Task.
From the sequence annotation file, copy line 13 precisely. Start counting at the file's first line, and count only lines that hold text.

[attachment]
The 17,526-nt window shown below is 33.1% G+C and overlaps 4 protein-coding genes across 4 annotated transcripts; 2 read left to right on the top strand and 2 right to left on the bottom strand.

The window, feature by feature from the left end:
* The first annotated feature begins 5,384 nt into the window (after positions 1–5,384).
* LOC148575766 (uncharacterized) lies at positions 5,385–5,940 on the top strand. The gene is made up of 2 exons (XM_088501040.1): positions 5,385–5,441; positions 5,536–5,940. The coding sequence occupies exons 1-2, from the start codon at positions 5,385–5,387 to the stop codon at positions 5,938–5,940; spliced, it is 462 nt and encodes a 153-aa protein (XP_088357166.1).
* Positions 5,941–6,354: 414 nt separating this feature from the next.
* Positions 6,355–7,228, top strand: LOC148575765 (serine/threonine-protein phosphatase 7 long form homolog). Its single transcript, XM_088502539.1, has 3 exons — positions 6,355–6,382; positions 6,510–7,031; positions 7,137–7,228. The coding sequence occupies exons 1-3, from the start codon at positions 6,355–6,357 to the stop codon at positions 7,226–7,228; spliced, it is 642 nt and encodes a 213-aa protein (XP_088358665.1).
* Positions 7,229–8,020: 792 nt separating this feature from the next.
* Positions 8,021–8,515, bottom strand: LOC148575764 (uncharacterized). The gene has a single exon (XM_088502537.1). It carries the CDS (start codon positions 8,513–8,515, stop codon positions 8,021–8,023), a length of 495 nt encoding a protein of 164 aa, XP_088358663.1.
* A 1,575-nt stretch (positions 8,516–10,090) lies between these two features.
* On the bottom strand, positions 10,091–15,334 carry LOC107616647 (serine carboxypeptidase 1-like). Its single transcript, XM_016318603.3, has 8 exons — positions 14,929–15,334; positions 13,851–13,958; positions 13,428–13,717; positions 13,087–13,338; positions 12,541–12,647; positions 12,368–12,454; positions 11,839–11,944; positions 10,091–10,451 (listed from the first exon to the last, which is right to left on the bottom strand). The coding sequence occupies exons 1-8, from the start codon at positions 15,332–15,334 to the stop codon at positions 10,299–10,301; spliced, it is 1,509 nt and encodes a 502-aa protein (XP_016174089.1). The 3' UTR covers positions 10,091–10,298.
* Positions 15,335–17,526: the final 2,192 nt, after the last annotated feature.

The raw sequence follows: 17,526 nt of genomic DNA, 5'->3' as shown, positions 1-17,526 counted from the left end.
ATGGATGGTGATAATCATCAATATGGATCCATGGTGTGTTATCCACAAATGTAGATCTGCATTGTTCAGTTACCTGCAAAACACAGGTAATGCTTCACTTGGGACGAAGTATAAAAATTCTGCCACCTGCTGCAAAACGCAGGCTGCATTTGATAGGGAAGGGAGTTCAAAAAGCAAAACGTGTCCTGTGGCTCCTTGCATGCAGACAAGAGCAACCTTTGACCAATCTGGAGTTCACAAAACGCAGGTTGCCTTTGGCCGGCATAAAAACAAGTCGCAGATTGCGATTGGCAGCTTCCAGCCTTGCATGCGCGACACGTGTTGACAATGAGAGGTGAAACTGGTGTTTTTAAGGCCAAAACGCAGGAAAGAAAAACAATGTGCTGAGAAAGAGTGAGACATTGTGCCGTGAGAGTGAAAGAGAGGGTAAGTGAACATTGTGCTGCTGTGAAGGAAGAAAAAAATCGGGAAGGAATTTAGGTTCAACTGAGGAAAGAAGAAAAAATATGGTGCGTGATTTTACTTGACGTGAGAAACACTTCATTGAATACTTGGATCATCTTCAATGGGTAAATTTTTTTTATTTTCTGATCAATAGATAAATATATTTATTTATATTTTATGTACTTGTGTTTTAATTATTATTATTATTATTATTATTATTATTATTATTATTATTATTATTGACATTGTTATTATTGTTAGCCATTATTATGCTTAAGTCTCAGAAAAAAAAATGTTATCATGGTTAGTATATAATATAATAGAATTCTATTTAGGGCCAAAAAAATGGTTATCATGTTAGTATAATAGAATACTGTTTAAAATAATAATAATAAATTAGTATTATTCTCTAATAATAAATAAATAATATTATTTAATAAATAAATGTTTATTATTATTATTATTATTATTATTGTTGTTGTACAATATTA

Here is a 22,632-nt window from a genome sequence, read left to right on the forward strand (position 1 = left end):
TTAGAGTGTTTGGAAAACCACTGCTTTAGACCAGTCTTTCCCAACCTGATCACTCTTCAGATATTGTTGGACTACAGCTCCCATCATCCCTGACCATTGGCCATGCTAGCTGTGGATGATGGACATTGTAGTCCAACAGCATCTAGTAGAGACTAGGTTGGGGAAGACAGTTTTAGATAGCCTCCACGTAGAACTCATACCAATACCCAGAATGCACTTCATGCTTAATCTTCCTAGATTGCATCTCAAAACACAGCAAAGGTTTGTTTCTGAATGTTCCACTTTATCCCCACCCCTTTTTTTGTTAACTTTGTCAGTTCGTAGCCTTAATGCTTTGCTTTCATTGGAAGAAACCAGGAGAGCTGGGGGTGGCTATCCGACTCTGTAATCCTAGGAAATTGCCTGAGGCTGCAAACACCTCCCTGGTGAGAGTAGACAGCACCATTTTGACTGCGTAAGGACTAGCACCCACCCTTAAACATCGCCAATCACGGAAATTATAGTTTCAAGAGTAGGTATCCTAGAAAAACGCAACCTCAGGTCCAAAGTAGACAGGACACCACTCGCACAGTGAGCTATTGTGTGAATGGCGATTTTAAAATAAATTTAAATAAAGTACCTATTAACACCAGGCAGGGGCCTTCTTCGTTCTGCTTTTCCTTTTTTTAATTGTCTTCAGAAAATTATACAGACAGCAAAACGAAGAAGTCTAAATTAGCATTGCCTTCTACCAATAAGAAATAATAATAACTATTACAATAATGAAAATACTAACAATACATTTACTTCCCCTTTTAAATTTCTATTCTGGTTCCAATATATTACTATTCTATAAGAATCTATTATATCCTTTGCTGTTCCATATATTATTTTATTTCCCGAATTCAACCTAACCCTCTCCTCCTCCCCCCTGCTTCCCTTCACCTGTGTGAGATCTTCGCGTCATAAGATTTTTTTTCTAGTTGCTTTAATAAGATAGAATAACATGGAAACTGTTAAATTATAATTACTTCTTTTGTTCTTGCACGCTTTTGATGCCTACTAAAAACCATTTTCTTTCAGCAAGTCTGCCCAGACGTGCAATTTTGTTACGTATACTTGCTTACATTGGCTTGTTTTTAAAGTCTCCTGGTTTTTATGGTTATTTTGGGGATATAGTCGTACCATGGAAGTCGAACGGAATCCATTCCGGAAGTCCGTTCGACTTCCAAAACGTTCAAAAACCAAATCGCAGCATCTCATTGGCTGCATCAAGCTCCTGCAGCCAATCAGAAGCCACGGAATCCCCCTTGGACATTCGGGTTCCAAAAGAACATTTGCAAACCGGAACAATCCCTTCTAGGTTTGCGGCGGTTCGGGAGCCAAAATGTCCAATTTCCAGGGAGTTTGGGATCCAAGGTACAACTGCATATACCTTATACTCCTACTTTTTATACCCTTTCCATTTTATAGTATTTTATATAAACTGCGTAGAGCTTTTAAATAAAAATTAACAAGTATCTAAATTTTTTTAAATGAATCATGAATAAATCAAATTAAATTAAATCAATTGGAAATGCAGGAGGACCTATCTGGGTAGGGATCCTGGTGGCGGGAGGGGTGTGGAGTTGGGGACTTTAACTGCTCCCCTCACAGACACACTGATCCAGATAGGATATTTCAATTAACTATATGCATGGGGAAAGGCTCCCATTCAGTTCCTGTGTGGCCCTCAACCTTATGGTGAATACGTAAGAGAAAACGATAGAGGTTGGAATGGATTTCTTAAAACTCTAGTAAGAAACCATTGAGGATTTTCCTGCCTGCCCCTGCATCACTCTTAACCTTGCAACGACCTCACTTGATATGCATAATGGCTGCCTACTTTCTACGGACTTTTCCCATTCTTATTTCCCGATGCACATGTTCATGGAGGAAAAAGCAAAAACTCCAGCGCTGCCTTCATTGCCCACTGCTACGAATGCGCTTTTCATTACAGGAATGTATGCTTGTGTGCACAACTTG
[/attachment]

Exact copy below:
ATGGATGGTGATAATCATCAATATGGATCCATGGTGTGTTATCCACAAATGTAGATCTGCATTGTTCAGTTACCTGCAAAACACAGGTAATGCTTCACTTGGGACGAAGTATAAAAATTCTGCCACCTGCTGCAAAACGCAGGCTGCATTTGATAGGGAAGGGAGTTCAAAAAGCAAAACGTGTCCTGTGGCTCCTTGCATGCAGACAAGAGCAACCTTTGACCAATCTGGAGTTCACAAAACGCAGGTTGCCTTTGGCCGGCATAAAAACAAGTCGCAGATTGCGATTGGCAGCTTCCAGCCTTGCATGCGCGACACGTGTTGACAATGAGAGGTGAAACTGGTGTTTTTAAGGCCAAAACGCAGGAAAGAAAAACAATGTGCTGAGAAAGAGTGAGACATTGTGCCGTGAGAGTGAAAGAGAGGGTAAGTGAACATTGTGCTGCTGTGAAGGAAGAAAAAAATCGGGAAGGAATTTAGGTTCAACTGAGGAAAGAAGAAAAAATATGGTGCGTGATTTTACTTGACGTGAGAAACACTTCATTGAATACTTGGATCATCTTCAATGGGTAAATTTTTTTTATTTTCTGATCAATAGATAAATATATTTATTTATATTTTATGTACTTGTGTTTTAATTATTATTATTATTATTATTATTATTATTATTATTATTATTATTATTGACATTGTTATTATTGTTAGCCATTATTATGCTTAAGTCTCAGAAAAAAAAATGTTATCATGGTTAGTATATAATATAATAGAATTCTATTTAGGGCCAAAAAAATGGTTATCATGTTAGTATAATAGAATACTGTTTAAAATAATAATAATAAATTAGTATTATTCTCTAATAATAAATAAATAATATTATTTAATAAATAAATGTTTATTATTATTATTATTATTATTATTGTTGTTGTACAATATTA